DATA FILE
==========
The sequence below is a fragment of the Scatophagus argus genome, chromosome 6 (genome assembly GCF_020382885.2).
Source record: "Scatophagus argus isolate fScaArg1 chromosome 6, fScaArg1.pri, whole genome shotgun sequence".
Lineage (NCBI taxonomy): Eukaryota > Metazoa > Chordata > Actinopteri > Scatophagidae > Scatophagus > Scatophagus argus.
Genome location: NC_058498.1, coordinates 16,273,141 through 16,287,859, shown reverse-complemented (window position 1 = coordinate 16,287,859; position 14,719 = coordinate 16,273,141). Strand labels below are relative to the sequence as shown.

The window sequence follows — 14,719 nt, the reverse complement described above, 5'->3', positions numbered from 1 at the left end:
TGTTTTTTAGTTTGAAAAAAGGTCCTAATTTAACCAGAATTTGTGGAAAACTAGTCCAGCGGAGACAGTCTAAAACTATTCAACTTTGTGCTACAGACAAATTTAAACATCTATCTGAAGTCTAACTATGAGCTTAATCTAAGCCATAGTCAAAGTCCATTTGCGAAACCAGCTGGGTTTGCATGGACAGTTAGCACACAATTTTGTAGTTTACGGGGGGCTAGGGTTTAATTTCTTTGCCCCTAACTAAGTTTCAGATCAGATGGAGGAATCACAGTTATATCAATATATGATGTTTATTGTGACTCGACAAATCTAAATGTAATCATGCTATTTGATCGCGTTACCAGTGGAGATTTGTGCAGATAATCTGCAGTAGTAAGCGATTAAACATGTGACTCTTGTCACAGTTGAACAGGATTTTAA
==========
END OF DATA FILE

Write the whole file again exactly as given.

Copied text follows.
The sequence below is a fragment of the Scatophagus argus genome, chromosome 6 (genome assembly GCF_020382885.2).
Source record: "Scatophagus argus isolate fScaArg1 chromosome 6, fScaArg1.pri, whole genome shotgun sequence".
Lineage (NCBI taxonomy): Eukaryota > Metazoa > Chordata > Actinopteri > Scatophagidae > Scatophagus > Scatophagus argus.
Genome location: NC_058498.1, coordinates 16,273,141 through 16,287,859, shown reverse-complemented (window position 1 = coordinate 16,287,859; position 14,719 = coordinate 16,273,141). Strand labels below are relative to the sequence as shown.

The window sequence follows — 14,719 nt, the reverse complement described above, 5'->3', positions numbered from 1 at the left end:
TGTTTTTTAGTTTGAAAAAAGGTCCTAATTTAACCAGAATTTGTGGAAAACTAGTCCAGCGGAGACAGTCTAAAACTATTCAACTTTGTGCTACAGACAAATTTAAACATCTATCTGAAGTCTAACTATGAGCTTAATCTAAGCCATAGTCAAAGTCCATTTGCGAAACCAGCTGGGTTTGCATGGACAGTTAGCACACAATTTTGTAGTTTACGGGGGGCTAGGGTTTAATTTCTTTGCCCCTAACTAAGTTTCAGATCAGATGGAGGAATCACAGTTATATCAATATATGATGTTTATTGTGACTCGACAAATCTAAATGTAATCATGCTATTTGATCGCGTTACCAGTGGAGATTTGTGCAGATAATCTGCAGTAGTAAGCGATTAAACATGTGACTCTTGTCACAGTTGAACAGGATTTTAA